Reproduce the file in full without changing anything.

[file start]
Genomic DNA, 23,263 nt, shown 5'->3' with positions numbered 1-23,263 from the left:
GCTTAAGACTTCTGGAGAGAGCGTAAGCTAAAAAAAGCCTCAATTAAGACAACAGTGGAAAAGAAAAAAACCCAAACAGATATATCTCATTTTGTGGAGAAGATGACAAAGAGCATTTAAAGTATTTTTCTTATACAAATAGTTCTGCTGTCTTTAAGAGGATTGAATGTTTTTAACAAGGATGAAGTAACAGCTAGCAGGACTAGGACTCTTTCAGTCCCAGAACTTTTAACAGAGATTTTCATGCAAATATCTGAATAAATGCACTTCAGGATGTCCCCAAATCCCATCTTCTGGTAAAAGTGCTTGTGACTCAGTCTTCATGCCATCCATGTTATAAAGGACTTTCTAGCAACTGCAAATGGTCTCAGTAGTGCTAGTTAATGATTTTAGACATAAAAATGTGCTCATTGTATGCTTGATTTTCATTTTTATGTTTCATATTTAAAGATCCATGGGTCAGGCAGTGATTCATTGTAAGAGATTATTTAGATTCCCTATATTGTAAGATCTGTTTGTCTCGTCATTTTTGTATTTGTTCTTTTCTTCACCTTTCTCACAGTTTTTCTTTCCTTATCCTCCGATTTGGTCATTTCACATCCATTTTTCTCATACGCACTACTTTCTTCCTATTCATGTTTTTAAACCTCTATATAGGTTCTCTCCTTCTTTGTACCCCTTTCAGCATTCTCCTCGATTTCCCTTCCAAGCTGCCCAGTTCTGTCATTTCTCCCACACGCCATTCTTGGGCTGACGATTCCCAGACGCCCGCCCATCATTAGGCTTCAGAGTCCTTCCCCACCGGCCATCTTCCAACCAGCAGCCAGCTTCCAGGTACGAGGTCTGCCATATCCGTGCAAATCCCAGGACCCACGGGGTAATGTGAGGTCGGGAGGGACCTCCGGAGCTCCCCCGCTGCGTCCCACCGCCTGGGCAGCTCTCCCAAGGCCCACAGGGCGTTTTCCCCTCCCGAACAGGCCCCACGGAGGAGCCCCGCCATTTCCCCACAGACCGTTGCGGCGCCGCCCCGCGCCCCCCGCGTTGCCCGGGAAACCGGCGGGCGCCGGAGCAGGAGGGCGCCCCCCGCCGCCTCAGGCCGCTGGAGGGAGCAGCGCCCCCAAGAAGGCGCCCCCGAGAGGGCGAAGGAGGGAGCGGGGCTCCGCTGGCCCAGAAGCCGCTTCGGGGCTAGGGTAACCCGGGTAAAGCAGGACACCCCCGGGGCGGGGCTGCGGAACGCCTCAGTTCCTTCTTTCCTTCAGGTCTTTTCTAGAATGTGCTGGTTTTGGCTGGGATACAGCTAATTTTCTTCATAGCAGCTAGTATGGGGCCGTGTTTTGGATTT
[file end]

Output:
Genomic DNA, 23,263 nt, shown 5'->3' with positions numbered 1-23,263 from the left:
GCTTAAGACTTCTGGAGAGAGCGTAAGCTAAAAAAAGCCTCAATTAAGACAACAGTGGAAAAGAAAAAAACCCAAACAGATATATCTCATTTTGTGGAGAAGATGACAAAGAGCATTTAAAGTATTTTTCTTATACAAATAGTTCTGCTGTCTTTAAGAGGATTGAATGTTTTTAACAAGGATGAAGTAACAGCTAGCAGGACTAGGACTCTTTCAGTCCCAGAACTTTTAACAGAGATTTTCATGCAAATATCTGAATAAATGCACTTCAGGATGTCCCCAAATCCCATCTTCTGGTAAAAGTGCTTGTGACTCAGTCTTCATGCCATCCATGTTATAAAGGACTTTCTAGCAACTGCAAATGGTCTCAGTAGTGCTAGTTAATGATTTTAGACATAAAAATGTGCTCATTGTATGCTTGATTTTCATTTTTATGTTTCATATTTAAAGATCCATGGGTCAGGCAGTGATTCATTGTAAGAGATTATTTAGATTCCCTATATTGTAAGATCTGTTTGTCTCGTCATTTTTGTATTTGTTCTTTTCTTCACCTTTCTCACAGTTTTTCTTTCCTTATCCTCCGATTTGGTCATTTCACATCCATTTTTCTCATACGCACTACTTTCTTCCTATTCATGTTTTTAAACCTCTATATAGGTTCTCTCCTTCTTTGTACCCCTTTCAGCATTCTCCTCGATTTCCCTTCCAAGCTGCCCAGTTCTGTCATTTCTCCCACACGCCATTCTTGGGCTGACGATTCCCAGACGCCCGCCCATCATTAGGCTTCAGAGTCCTTCCCCACCGGCCATCTTCCAACCAGCAGCCAGCTTCCAGGTACGAGGTCTGCCATATCCGTGCAAATCCCAGGACCCACGGGGTAATGTGAGGTCGGGAGGGACCTCCGGAGCTCCCCCGCTGCGTCCCACCGCCTGGGCAGCTCTCCCAAGGCCCACAGGGCGTTTTCCCCTCCCGAACAGGCCCCACGGAGGAGCCCCGCCATTTCCCCACAGACCGTTGCGGCGCCGCCCCGCGCCCCCCGCGTTGCCCGGGAAACCGGCGGGCGCCGGAGCAGGAGGGCGCCCCCCGCCGCCTCAGGCCGCTGGAGGGAGCAGCGCCCCCAAGAAGGCGCCCCCGAGAGGGCGAAGGAGGGAGCGGGGCTCCGCTGGCCCAGAAGCCGCTTCGGGGCTAGGGTAACCCGGGTAAAGCAGGACACCCCCGGGGCGGGGCTGCGGAACGCCTCAGTTCCTTCTTTCCTTCAGGTCTTTTCTAGAATGTGCTGGTTTTGGCTGGGATACAGCTAATTTTCTTCATAGCAGCTAGTATGGGGCCGTGTTTTGGATTT